Former speechwriter Ron Lithgow returns as the title character in Paul Chadwick’s critically acclaimed and award-winning miniseries Concrete: The Human Dilemma. Winner of seven Eisner and three Harvey awards for Concrete, Chadwick pulled out all the stops for his first Concrete miniseries in six years! We had a chance to speak with Paul about Concrete, world population, having children, and much more. Enjoy!
We haven’t seen Concrete for a while. Had you gone as far as you wanted with the character, or did other reasons cause the gap?
Paul: Not at all. I put aside an already-started Concrete series to do this one, I have a Concrete novel in progress, and files full of story ideas I still want to do.
In all honesty, I got in a financial jam. I turned my energies to making quicker money. It slowed progress on Concrete: The Human Dilemma. The crisis passed, thankfully, and I’ve completed the series.
Concrete has always addressed political and social issues. Do you chose themes important to you personally or are there other reasons for addressing them?
Having a child gives you new perspective. But I’ve long thought the population explosion was our most dire problem. It’s a unique event in history: a vast experiment in how much stress the closed system of the biosphere can take. In places like Easter Island we can see how it might play out.
Human nature is the series’ broader theme – our drives for sex, for symbolic immortality, for family, for acquisition of wealth, for collecting. Combine those with our inability to deal with threats that aren’t sudden or dramatic, and you have the Human Dilemma in a nutshell.
Both Concrete and his friend Larry face what might be considered many a male’s worst nightmare. Was it a conscious choice to play with common fears of the male psyche?
Art’s great for letting off steam. “Turning pain into beauty” is the ten-dollar way to put it. As a young man you’re never ready for kids, the responsibility, the loss of freedom. But a retired old man, satisfied with his career achievements and financial success, just can’t do the father-child things a younger man can (and wives, biologically, can’t wait until their mates are “ready”). I’ve felt the strain, so I can put my characters through it convincingly, I think.
I’ve never found myself in quite the pickle Larry faces. Not to my knowledge, at least. But it’s just the kind of mess Larry might slide into, and echoes my themes well.
I confess I enjoyed writing and drawing the sex scenes, too. Always in service of story and character! But nice.
Concrete has excelled at addressing social issues while telling a great adventure story. Is it a challenge to balance the message and the adventure?
Never preach, is the key. Make it an argument. That’s drama, and that’s interesting. A lot of humor helps, too.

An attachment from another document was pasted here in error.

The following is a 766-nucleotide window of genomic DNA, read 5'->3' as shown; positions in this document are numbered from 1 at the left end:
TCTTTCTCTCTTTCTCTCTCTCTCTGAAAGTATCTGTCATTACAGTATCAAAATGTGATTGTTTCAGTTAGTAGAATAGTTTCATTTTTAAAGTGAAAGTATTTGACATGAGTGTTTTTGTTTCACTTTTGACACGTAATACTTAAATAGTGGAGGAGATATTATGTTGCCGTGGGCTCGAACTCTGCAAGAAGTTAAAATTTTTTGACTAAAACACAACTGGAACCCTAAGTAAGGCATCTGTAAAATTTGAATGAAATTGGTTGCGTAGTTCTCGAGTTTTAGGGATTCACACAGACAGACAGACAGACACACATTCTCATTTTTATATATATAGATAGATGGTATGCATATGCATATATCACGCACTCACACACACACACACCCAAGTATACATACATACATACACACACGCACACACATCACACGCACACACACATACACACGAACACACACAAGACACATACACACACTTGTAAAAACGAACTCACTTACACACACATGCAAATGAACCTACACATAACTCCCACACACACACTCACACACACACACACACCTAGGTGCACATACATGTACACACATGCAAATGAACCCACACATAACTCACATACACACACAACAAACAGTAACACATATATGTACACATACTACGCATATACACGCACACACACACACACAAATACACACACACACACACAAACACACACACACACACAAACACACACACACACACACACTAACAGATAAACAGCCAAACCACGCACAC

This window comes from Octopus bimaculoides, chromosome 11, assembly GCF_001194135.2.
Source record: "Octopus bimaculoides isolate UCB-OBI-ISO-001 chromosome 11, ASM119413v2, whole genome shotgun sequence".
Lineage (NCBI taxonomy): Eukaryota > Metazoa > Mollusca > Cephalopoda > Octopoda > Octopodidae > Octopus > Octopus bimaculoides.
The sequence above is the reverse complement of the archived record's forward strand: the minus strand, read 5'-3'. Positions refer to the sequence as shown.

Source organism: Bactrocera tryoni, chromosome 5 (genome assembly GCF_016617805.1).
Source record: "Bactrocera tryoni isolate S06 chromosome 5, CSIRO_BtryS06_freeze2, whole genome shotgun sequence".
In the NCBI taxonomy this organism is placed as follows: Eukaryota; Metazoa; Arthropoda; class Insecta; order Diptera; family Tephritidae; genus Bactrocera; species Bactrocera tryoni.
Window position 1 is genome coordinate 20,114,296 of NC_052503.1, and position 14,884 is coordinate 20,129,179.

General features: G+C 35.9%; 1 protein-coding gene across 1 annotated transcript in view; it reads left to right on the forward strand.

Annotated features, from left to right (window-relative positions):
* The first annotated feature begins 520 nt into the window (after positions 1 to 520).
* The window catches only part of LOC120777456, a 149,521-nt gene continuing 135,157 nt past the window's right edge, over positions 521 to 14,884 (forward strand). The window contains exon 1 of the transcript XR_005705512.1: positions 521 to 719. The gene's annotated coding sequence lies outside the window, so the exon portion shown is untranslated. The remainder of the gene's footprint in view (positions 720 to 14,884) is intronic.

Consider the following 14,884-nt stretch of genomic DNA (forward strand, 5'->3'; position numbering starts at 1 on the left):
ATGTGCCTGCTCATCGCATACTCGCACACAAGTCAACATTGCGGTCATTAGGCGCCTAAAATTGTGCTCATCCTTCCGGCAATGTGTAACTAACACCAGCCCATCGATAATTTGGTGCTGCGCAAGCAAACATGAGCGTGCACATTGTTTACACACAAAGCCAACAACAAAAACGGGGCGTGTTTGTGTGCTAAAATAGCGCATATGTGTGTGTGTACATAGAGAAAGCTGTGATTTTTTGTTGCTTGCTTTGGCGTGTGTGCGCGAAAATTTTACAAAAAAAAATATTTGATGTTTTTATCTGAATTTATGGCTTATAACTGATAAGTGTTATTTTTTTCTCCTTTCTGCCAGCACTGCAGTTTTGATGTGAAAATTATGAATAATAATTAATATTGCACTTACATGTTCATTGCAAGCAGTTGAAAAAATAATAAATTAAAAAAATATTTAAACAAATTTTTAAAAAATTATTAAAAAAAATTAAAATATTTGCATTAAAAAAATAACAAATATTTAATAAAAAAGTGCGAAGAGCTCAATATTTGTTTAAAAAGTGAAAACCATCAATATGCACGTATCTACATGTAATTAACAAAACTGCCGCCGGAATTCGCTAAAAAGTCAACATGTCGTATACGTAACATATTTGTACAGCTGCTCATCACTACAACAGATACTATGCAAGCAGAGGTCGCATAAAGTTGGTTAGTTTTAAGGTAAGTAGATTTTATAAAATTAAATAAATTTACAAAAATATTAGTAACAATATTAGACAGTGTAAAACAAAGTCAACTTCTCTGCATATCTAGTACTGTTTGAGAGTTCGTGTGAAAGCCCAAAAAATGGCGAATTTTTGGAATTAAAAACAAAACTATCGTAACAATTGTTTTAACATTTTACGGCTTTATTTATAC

Shocking moments in this series radically alter Concrete’s world. Will we see repercussions of these down the line with another series?
Yes. Continuity is one great pleasure of series fiction. The ambiguous ending to the story is an intentional open question.
How much of Paul Chadwick do we see in Concrete the character?
Absolutely, positively none! What the hell are you talking about? Get out of here! Interview over!
When Emily Dickinson died in the 1880s, she was a reclusive, barely published writer. Today, she is a fully canonized, iconic poet. Former U.S. poet laureate Billy Collins says the progress of her status was unprecedented.
“She is iconic to serious readers of American poetry for two reasons,” Collins tells Terry Gross. “One, the sheer, untouchable originality of her poems — to read her poems, it gives the feeling that no poems before her were written in English. And secondly, the mystery of her fairly undocumented, reclusive lifestyle.”
TERRY GROSS, host: This is FRESH AIR. I’m Terry Gross.
In a new book about Emily Dickinson, Lyndall Gordon writes: Dickinson is now recognized as one of the greatest poets who ever lived, yet her life remains a mystery. Gordon tries to solve some of that mystery in her new book, “Lives Like Loaded Guns,” in which she speculates that Dickinson had epilepsy.
The book is also about Dickinson’s brother’s long-term adulterous affair, which led to a feud within the family that carried over into a fight over Emily Dickinson’s poems and her legacy after her death. We’ll hear from Lyndall Gordon later.
But first, we invited former U.S. Poet Laureate Billy Collins to read some Dickinson poems. He wrote the introduction to the Modern Library collection of her poems. He’s a distinguished professor of English at Lehman College of the City University of New York. His latest collection of poems is called “Ballistics.”
Billy Collins, welcome back to FRESH AIR. I’m going to ask you to start by reading a favorite Emily Dickinson poem, and introduce it to us. Tell us why you love this poem.
Mr. BILLY COLLINS (Former U.S. Poet Laureate; Distinguished Professor of English, Lehman College, City University of New York): Well, the poem -of course, she didn’t have titles in her poems. I think she would think titles are immodest. So she just jumps in at the beginning. So the first line is “A Narrow Fellow in the Grass.”
It’s basically a poem about a snake and about our kind of fear of snakes. She never uses the word snake or serpent, but she is talking about literally a snake in the grass. But she wants to avoid all those negative connotations.